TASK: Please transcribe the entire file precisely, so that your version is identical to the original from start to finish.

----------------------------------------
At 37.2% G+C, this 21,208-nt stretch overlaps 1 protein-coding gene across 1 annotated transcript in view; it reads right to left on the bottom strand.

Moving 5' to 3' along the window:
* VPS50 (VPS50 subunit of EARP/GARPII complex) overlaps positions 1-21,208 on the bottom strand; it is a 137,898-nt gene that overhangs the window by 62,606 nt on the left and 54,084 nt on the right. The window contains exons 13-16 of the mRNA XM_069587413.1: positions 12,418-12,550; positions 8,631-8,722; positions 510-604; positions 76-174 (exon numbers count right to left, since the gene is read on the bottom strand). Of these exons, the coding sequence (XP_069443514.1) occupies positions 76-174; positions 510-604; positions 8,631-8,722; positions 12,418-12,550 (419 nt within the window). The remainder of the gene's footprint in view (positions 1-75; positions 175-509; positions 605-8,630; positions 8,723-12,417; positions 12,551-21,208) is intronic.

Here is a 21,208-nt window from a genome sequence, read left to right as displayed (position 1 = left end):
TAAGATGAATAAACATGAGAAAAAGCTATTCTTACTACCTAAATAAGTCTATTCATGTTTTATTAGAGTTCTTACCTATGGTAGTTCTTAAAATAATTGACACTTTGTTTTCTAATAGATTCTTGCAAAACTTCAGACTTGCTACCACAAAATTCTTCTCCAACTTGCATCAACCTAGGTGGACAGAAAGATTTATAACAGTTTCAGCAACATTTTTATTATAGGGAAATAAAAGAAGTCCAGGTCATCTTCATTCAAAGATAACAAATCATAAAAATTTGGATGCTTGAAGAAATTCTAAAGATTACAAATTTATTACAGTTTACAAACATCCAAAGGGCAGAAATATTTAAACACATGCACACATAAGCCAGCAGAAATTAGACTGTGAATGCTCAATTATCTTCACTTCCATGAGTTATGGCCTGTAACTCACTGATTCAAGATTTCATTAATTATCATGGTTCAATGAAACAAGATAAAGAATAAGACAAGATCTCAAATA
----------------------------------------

At 37.2% G+C, this 21,208-nt stretch overlaps 1 protein-coding gene across 1 annotated transcript in view; it reads right to left on the bottom strand.

Moving 5' to 3' along the window:
* VPS50 (VPS50 subunit of EARP/GARPII complex) overlaps positions 1-21,208 on the bottom strand; it is a 137,898-nt gene that overhangs the window by 62,606 nt on the left and 54,084 nt on the right. The window contains exons 13-16 of the mRNA XM_069587413.1: positions 12,418-12,550; positions 8,631-8,722; positions 510-604; positions 76-174 (exon numbers count right to left, since the gene is read on the bottom strand). Of these exons, the coding sequence (XP_069443514.1) occupies positions 76-174; positions 510-604; positions 8,631-8,722; positions 12,418-12,550 (419 nt within the window). The remainder of the gene's footprint in view (positions 1-75; positions 175-509; positions 605-8,630; positions 8,723-12,417; positions 12,551-21,208) is intronic.

Here is a 21,208-nt window from a genome sequence, read left to right as displayed (position 1 = left end):
TAAGATGAATAAACATGAGAAAAAGCTATTCTTACTACCTAAATAAGTCTATTCATGTTTTATTAGAGTTCTTACCTATGGTAGTTCTTAAAATAATTGACACTTTGTTTTCTAATAGATTCTTGCAAAACTTCAGACTTGCTACCACAAAATTCTTCTCCAACTTGCATCAACCTAGGTGGACAGAAAGATTTATAACAGTTTCAGCAACATTTTTATTATAGGGAAATAAAAGAAGTCCAGGTCATCTTCATTCAAAGATAACAAATCATAAAAATTTGGATGCTTGAAGAAATTCTAAAGATTACAAATTTATTACAGTTTACAAACATCCAAAGGGCAGAAATATTTAAACACATGCACACATAAGCCAGCAGAAATTAGACTGTGAATGCTCAATTATCTTCACTTCCATGAGTTATGGCCTGTAACTCACTGATTCAAGATTTCATTAATTATCATGGTTCAATGAAACAAGATAAAGAATAAGACAAGATCTCAAATA